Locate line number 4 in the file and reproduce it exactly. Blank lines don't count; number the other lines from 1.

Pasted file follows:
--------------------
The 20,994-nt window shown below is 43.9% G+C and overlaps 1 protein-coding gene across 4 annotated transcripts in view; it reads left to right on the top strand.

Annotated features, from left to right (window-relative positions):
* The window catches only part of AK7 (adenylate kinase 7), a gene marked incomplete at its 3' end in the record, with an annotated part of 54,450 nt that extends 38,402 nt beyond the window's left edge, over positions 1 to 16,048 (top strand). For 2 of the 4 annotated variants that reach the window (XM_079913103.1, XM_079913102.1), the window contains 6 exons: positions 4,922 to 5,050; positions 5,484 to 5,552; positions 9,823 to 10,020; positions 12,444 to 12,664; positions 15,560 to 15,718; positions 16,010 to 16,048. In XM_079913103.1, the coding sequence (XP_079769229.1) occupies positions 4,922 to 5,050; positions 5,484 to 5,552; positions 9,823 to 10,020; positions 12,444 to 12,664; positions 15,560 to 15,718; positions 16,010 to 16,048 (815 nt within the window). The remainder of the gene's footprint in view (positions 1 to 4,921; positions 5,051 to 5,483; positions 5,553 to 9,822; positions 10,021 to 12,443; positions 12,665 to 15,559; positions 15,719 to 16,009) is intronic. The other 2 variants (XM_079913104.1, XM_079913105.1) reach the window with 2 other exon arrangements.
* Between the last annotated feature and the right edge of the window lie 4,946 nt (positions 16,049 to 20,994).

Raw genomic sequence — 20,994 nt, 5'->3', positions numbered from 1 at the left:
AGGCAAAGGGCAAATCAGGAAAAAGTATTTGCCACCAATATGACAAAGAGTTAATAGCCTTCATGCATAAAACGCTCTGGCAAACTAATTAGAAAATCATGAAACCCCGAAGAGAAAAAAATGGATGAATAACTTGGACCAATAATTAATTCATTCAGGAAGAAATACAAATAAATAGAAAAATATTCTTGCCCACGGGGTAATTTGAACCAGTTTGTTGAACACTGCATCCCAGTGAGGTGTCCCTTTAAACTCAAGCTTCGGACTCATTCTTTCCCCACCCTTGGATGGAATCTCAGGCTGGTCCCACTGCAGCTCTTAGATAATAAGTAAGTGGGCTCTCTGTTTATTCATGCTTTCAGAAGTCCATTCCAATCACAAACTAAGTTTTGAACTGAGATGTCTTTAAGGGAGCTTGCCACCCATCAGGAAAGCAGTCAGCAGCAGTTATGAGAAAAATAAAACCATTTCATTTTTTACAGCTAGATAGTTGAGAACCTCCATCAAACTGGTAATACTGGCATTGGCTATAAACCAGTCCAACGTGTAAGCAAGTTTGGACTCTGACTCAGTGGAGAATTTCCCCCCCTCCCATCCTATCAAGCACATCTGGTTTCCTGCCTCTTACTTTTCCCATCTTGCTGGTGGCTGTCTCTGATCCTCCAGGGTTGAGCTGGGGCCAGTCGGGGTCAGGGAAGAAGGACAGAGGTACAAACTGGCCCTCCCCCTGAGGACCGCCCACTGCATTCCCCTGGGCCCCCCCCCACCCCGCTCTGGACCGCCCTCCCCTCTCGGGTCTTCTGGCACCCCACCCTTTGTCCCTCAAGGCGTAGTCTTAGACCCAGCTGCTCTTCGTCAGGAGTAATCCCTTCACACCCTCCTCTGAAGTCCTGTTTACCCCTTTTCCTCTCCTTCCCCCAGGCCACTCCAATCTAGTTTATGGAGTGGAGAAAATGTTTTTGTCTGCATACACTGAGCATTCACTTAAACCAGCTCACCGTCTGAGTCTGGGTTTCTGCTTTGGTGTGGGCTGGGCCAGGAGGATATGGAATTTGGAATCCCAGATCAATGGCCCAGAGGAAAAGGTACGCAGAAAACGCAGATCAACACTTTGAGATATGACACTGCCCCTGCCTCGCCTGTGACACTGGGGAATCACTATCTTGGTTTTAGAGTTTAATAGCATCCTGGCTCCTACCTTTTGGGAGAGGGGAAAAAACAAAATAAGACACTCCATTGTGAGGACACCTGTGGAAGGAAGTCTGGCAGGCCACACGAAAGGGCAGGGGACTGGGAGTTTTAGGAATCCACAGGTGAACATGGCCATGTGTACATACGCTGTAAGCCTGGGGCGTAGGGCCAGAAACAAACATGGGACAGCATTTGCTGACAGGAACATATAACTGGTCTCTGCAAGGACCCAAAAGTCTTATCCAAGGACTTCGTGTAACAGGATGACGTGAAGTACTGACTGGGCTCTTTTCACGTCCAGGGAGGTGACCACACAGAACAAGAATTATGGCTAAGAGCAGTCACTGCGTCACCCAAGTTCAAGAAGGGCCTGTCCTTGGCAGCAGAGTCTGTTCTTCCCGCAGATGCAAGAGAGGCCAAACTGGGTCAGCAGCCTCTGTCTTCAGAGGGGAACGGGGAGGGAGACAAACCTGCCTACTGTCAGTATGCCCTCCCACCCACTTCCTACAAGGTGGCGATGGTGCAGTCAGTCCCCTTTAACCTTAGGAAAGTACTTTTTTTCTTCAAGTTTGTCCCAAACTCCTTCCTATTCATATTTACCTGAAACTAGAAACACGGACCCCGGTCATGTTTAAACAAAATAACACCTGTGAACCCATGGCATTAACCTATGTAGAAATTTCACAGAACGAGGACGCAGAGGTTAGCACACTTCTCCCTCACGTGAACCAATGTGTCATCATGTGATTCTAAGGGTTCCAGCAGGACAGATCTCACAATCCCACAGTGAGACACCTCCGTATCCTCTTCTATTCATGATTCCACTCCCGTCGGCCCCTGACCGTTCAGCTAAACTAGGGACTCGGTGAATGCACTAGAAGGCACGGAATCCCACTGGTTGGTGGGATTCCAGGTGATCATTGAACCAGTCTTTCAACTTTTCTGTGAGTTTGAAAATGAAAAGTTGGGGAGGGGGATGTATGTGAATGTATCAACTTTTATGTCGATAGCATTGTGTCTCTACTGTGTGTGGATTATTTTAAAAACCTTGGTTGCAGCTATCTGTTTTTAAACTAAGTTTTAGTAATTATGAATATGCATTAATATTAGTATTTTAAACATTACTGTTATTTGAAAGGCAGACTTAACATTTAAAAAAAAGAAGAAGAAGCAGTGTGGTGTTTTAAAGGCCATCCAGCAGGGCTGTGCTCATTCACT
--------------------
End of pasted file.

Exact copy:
* Between the last annotated feature and the right edge of the window lie 4,946 nt (positions 16,049 to 20,994).